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3. Diagonal cabinets
This solution is not new, but it will never go out of style. The cabinets can be paneled in order to blend into the other cabinets in the kitchen. This cabinet is typically smaller than a regular cabinet, but they're often paneled with glass to allow you to see the contents. This option may be available in a pre-fab kitchen although it can also be a specialized request. Consider using this space for small dishes or specialty items that will add to the appearance of the kitchen. They're also good for cookbook storage.
4. Variable storage options
To get the most out of this corner space, consider using up the entire wall from floor to ceiling. This space does not have to be the same cabinets or shelves but can be variable depending on your storage needs. For example, consider using the bottom drawers that pull out directly to store pots, pans and more. Change the above-counter space with open cubbies that have a variety of uses. This is often a good size for a small microwave and the additional open cubbies can be used for cookbooks. This floor-to-ceiling solution provides you with additional storage and also a good visual consistency.
5. Drawers for trash cans
The lower kitchen cabinets in the corner usually have depth that's often wasted due to a lack of accessibility. This is an issue that can be addressed by using the lower drawers to store larger items. Since most people want to keep their trash out of sight, consider installing a pull-out trash and recycling drawer for this space. While the above arrangement will get the job done, it is not ideal because the pull-out trash drawer is positioned to bump into the drawers on the perpendicular wall.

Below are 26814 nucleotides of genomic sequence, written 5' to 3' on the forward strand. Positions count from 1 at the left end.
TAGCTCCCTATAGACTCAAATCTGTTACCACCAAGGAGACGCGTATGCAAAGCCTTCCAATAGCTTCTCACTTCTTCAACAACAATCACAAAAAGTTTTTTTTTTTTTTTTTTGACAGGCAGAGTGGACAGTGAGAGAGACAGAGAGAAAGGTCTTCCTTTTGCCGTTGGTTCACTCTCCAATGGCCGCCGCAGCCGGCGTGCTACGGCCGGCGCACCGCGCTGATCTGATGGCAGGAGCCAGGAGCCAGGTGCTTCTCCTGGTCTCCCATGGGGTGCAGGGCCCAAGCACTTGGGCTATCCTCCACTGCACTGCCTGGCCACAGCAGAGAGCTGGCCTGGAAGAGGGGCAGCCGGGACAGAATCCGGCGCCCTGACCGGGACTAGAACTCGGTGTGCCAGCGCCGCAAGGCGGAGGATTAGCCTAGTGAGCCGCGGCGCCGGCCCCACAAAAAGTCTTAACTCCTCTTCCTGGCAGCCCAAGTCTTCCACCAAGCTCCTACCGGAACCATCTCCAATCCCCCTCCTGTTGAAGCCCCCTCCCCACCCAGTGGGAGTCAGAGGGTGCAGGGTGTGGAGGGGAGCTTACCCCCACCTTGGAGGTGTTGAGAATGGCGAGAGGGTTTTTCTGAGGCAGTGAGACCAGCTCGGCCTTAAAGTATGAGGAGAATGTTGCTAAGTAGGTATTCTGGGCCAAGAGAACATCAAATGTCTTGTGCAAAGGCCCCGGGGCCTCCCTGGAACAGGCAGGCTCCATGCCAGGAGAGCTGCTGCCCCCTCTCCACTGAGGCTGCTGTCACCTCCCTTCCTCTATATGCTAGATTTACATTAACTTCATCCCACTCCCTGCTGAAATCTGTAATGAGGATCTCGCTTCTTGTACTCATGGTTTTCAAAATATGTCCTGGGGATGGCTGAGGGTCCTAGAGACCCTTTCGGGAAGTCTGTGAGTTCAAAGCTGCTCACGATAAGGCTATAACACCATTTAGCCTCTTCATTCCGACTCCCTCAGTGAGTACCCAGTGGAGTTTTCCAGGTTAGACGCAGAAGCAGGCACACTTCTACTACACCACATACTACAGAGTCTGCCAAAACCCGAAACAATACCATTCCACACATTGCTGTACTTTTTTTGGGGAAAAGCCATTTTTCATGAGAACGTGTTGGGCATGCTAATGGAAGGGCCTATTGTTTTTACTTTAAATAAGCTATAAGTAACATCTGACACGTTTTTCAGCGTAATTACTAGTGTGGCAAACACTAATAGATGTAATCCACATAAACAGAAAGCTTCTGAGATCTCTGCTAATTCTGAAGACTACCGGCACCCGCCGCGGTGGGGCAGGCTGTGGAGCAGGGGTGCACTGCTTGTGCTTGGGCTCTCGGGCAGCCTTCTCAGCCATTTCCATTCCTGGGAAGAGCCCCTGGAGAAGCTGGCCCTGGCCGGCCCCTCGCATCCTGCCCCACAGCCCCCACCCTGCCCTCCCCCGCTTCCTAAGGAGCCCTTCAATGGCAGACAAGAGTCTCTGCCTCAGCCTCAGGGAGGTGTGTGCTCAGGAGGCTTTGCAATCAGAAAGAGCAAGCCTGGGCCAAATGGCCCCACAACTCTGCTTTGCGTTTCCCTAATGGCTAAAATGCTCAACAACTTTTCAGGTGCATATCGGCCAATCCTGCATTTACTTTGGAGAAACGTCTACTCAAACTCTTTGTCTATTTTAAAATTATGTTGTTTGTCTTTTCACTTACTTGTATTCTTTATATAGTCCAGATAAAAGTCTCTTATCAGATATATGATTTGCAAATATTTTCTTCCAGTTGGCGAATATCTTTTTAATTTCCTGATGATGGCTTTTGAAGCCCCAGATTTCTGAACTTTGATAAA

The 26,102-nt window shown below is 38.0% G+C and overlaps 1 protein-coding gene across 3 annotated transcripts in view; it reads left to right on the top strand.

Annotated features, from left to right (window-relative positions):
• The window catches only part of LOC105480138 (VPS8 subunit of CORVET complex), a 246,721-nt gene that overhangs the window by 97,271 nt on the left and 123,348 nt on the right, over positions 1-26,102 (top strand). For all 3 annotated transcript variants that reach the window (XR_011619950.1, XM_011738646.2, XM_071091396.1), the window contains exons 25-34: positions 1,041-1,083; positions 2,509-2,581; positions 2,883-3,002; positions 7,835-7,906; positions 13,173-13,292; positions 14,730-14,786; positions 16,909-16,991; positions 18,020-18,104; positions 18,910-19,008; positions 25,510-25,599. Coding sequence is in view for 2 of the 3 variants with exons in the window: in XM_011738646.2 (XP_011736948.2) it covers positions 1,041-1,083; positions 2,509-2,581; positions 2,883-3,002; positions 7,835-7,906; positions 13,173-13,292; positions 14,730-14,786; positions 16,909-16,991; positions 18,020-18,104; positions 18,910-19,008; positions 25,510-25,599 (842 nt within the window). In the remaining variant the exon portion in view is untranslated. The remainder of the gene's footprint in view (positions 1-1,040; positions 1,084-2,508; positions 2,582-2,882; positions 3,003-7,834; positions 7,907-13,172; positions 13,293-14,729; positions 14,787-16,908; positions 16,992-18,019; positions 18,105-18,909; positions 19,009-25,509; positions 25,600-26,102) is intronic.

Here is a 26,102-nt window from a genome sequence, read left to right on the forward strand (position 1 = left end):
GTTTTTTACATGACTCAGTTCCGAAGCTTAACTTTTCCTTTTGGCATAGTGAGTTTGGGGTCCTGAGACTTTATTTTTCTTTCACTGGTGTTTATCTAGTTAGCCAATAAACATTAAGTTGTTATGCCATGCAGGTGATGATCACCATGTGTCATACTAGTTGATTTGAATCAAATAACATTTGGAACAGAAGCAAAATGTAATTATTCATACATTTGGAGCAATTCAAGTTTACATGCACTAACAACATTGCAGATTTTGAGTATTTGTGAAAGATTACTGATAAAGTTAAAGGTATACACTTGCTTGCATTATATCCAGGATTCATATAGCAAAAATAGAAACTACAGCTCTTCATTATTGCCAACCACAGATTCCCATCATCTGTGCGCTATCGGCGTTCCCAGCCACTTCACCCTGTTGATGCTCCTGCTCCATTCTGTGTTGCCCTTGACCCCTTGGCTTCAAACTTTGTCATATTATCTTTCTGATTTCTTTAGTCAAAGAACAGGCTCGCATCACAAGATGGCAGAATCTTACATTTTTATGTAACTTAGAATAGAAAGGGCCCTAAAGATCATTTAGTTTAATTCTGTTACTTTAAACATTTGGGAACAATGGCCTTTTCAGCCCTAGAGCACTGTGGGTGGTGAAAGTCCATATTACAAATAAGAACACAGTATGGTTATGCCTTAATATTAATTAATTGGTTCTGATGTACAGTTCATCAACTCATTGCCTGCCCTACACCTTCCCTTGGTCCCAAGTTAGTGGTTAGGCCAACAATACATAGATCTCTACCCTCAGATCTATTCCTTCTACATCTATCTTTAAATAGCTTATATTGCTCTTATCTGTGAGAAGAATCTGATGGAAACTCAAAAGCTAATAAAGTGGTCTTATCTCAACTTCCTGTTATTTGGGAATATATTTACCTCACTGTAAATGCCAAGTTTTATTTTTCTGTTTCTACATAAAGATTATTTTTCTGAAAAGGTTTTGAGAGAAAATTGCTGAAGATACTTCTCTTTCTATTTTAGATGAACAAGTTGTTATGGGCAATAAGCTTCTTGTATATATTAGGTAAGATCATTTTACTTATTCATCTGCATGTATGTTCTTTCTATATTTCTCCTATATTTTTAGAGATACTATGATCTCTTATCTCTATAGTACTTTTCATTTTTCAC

If you want to store your trash and recycling bins in the corner, consider a lazy susan system designed for that purpose, as in the dated-looking photo below. (We don't recommend installing carpeting in your kitchen, or periwinkle wallpaper, for that matter!)
Photo by Hafele
6. Magic Corner Cabinet
German engineering at its finest! The cabinet hardware company Hafele has created an innovative solution to the blind corner cabinet problem with their Magic Corner II cabinet shelf system. I have the previous version of this product in my cabin, and I'm kind of amazed every time I use it. It really makes great use of an awkward storage space, but it's not quite as quick as a lazy susan.
6. Rounded cabinetry
Okay, the above cabinets are not for those who are squeamish about contemporary design. This is a contemporary look on steroids and is definitely not for everyone! But for an innovative approach to cabinets that also softens the space, consider installing rounded cabinet doors. These will swing open and maximize the storage space in that area. The true benefit is the appearance of the doors. Instead of a sharp corner, the rounded shelves gives a unique touch to the kitchen space.
Ready to design a corner solution for your kitchen?
Corner cabinet space often goes wasted but with no good reason. In the kitchen, efficiency is key and it is possible to maximize storage and display areas in this space. These solutions provide a variety of options to get the most out of every area in the kitchen without having to sacrifice the aesthetic. Feel free to get in touch if you would like to discuss a redesign of your Seattle-area kitchen. We love design challenges and maximizing space and utility in the kitchen.